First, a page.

metric micron millimeter centimeter decimeter meter kilometer
inch foot yard rod mile
tonne kilotonne centner kilogram carat gram centigram milligram microgram
ton pound ounce dram grain
hectoliter decaliter liter deciliter centiliter milliliter microliter
barrel gallon quart pint ounce
terabyte gigabyte megabyte kilobyte byte bit
Celsius Fahrenheit Kelvin temperature scale degrees

Distance, dimension, Size in people and things


The most common way of asking about distance is probably:

  • How far is it? Is it a long way? Is it a long way? Is it very far? Is it very far?
  • No, just round the corner. / a couple of minutes’ walk (= very near).
  • No, not far. / No, about five or ten minutes’ walk (= quite near).
  • Yeah quite a long way. / Yeah, over a mile.
  • Yes it’s a long way. / Yes it’s miles. / Yes it’s too far to walk.


  • We can use far in a question or negative but not in a positive statement on its own
  • We don’t say ‘it’s far’, we say ‘it’s a long way’. But we can say ‘it’s too far to walk’.

Size and dimension

We can describe size using the nouns above or the adjectives formed from them, like this:

  • What’s the length/width/height/depth/size of …?
  • How long/wide/high/tall/deep/big is …?


• We generally use tall to describe people, trees and buildings; and high to describe mountains. We also say high-rise buildings.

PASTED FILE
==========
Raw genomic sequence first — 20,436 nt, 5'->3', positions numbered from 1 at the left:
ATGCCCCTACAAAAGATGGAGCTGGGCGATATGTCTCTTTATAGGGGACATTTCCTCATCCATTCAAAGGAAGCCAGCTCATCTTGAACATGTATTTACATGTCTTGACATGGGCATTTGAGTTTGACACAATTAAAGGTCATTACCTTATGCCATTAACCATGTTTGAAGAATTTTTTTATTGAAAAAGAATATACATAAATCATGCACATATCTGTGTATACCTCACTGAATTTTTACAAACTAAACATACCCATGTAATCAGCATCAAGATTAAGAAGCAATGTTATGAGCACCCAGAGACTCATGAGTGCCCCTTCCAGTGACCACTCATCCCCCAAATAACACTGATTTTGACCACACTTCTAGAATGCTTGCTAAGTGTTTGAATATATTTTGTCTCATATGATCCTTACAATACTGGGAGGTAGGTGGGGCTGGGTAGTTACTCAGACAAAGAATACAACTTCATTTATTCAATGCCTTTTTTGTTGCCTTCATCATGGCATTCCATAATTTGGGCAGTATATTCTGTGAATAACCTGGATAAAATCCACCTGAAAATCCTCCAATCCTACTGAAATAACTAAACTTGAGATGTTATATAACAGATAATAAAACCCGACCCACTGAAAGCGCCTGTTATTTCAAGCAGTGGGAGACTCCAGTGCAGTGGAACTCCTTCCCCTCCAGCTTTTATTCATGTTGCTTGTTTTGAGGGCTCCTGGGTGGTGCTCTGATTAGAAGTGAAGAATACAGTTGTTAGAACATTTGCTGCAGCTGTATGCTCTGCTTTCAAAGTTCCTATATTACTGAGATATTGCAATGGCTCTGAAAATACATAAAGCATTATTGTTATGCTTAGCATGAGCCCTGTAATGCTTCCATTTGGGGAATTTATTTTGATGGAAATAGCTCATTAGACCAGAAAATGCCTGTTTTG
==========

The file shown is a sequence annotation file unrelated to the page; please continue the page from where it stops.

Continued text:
• Notice also that in the answer to these questions, an adjective follows the measurement: The garden is about ten metres wide. (= The width is about ten metres.)

Size in people and things

We use different words to describe the size of people and things:

  • a tall girl     (not a short girl)
  • a fat person    (not a thin person)
  • a long book (= many pages)    (not a short book)
  • a deep lake (= many metres)   (not a shallow lake)
  • a thick book (not a thin book)
  • a wide road    (not a narrow road)


  • We can use big or large to describe size in English, but not great.
  • For English speaking people, great (infml) = fantastic.
  • But we can use great before big to say that something is very big, e.g. I saw a great big dog in the park.
  • If you want to ask about size in clothes, you say: What size are you? or What size (shoes) do you take? If you don’t know, then you need someone to measure you.